For the next 10 kilometres you will travel alongside Trout Creek as it meanders through low brush and forested canyon on its wandering journey through the valley. Scattered unimproved campsites line the creekside and if you look carefully, you can see the continuing efforts of the Okanagan First Nations peoples and local forestry companies in rehabilitating Trout Creek to improve habitat for its namesake. Both Rainbow Trout and Brook Trout exist in the creek and although the fish have recently faced significant challenges, work continues towards this goal.
At K29, the valley opens up to fields of long grass sprinkled with the ruins of old pioneer cabins, rickety bridges and fences that look like they were made the hard way. Nesting boxes from the Northern Interior Bluebird Trail pop up here and there along the roadside and it goes without saying that the boxes should be left unmolested, even by people with the best of intentions.
This area is a photographers dream and on a sunny day the siren call of the burbling stream and the lush green field can be overwhelming but please remember that much of this area is the private property of a working ranch and should not be trespassed upon except by permission of the ranch owners. If you do secure permission to cross private property be sure to respect the gates and never, ever, leave an opening in a fence where a person’s livelihood can escape.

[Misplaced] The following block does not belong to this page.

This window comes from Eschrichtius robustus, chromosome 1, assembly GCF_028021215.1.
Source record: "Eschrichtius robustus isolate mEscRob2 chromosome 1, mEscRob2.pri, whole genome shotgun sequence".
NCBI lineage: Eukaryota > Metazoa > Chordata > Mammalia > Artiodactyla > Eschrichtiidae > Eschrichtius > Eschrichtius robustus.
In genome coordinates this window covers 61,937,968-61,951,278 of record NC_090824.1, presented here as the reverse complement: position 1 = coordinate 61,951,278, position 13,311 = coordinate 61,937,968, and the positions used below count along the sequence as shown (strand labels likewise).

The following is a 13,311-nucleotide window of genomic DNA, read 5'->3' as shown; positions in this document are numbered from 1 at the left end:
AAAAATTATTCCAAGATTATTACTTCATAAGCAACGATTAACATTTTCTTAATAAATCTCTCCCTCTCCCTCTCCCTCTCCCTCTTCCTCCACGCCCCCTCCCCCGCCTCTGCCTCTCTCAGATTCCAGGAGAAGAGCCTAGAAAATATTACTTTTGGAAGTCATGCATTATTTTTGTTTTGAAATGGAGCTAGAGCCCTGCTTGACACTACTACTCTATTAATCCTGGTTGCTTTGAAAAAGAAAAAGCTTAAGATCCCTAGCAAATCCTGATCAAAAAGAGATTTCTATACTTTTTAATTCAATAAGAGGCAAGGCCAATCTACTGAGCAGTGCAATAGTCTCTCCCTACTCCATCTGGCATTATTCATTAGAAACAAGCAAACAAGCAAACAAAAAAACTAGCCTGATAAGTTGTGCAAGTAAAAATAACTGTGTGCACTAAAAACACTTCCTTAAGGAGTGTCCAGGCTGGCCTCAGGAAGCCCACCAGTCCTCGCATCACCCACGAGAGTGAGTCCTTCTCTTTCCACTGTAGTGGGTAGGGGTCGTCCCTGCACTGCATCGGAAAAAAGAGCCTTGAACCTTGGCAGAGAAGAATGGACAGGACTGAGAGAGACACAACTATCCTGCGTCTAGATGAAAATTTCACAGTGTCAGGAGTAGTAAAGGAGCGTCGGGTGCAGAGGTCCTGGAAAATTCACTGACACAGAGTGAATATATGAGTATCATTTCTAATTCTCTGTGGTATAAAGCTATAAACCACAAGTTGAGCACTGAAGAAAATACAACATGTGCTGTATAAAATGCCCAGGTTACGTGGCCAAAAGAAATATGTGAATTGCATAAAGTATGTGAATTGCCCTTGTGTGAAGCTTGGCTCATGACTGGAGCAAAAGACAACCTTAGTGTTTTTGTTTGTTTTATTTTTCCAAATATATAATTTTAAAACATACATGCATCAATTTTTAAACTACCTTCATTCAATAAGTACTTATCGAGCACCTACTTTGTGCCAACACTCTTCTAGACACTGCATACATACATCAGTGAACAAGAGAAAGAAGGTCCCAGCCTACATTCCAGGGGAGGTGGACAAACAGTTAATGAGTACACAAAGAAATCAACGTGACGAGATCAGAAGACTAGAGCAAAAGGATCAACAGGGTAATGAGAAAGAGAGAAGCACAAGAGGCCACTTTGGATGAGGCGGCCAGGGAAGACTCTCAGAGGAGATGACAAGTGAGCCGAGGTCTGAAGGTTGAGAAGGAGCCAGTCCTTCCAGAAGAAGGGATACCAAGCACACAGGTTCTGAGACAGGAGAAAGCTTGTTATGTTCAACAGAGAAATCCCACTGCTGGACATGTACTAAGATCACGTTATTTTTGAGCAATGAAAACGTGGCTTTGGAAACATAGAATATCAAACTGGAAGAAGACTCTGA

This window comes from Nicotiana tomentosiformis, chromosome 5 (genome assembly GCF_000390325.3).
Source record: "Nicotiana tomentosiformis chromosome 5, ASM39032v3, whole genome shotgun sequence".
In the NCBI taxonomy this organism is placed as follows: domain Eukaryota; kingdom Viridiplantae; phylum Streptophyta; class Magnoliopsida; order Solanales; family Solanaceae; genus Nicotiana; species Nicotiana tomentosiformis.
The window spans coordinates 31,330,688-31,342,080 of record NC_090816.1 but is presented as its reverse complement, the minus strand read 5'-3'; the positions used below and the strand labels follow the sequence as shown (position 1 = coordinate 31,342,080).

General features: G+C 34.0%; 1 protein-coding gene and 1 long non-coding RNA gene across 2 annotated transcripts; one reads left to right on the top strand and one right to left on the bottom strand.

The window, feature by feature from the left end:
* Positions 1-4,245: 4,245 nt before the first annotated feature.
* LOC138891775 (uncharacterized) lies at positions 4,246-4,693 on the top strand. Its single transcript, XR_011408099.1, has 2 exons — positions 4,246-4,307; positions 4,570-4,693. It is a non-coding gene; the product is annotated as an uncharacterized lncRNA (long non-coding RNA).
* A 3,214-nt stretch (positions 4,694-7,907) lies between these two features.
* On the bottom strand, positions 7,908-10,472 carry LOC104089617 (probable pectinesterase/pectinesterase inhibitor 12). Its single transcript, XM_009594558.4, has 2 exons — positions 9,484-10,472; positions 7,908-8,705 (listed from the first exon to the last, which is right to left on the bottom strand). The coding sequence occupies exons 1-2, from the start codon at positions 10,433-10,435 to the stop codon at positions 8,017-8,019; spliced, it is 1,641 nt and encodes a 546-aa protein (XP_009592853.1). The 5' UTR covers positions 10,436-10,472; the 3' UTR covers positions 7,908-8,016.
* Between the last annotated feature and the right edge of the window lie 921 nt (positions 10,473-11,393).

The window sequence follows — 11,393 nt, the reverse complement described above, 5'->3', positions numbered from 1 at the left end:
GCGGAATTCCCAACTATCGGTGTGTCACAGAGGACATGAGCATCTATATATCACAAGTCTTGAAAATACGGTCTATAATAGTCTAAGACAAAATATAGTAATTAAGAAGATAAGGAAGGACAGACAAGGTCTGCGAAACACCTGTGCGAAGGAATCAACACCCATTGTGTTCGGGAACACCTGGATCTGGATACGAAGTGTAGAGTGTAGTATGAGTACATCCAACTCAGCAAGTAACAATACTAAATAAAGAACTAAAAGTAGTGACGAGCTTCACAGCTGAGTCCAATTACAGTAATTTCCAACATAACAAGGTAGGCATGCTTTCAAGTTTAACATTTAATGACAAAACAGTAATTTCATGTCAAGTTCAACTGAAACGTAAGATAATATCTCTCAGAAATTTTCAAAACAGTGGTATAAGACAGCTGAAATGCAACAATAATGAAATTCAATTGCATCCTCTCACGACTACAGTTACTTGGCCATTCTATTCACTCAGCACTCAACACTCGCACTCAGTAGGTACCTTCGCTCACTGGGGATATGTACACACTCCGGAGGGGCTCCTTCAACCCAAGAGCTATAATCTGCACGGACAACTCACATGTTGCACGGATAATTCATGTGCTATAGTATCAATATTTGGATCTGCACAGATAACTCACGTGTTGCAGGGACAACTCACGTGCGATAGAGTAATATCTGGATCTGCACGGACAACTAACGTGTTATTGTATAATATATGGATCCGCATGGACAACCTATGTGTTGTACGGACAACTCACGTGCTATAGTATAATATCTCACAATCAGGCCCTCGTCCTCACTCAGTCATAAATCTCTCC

A large open camping area popular with the ATV and off-road motorcycle crowd sits just off the road at K32. This is also where the Glen Lake FSR meets up with the Summerland-Princeton road and leads up into the hills towards the Headwaters lakes, Brenda Mine rd and points beyond including Hathume Lake, Penask Lake and many others before finally dropping down into Bear Creek Park across the lake from the city of Kelowna. To take this route you would want to have a high clearance vehicle and a solid understanding of how to use the previously discussed mapbooks and GPS.